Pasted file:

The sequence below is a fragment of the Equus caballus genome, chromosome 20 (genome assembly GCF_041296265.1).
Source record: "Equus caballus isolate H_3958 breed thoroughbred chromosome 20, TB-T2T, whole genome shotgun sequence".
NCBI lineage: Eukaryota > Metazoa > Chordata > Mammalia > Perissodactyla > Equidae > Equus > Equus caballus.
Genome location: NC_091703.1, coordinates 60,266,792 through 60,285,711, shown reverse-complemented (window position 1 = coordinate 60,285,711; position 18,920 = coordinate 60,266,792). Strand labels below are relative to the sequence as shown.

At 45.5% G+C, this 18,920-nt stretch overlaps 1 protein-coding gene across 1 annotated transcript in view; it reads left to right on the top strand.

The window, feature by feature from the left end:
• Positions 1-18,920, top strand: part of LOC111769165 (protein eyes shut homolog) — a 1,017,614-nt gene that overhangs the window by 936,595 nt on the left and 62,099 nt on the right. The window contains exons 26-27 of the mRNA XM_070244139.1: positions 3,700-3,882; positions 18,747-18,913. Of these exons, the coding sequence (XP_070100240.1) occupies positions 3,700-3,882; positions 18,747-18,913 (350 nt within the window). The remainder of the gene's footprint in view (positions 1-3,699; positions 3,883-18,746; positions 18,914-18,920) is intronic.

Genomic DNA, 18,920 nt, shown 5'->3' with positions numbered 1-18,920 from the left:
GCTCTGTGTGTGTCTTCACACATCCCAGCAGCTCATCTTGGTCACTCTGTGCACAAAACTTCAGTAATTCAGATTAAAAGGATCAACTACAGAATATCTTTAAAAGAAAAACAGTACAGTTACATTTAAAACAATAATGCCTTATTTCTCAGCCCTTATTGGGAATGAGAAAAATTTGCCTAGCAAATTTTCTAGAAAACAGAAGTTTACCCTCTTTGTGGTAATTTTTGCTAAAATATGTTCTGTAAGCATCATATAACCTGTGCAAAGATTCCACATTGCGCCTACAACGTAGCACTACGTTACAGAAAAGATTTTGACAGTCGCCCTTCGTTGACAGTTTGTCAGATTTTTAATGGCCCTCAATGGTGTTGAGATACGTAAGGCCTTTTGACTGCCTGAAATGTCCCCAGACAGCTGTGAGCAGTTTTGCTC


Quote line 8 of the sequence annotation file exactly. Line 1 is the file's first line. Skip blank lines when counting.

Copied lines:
Genomic DNA, 18,920 nt, shown 5'->3' with positions numbered 1-18,920 from the left: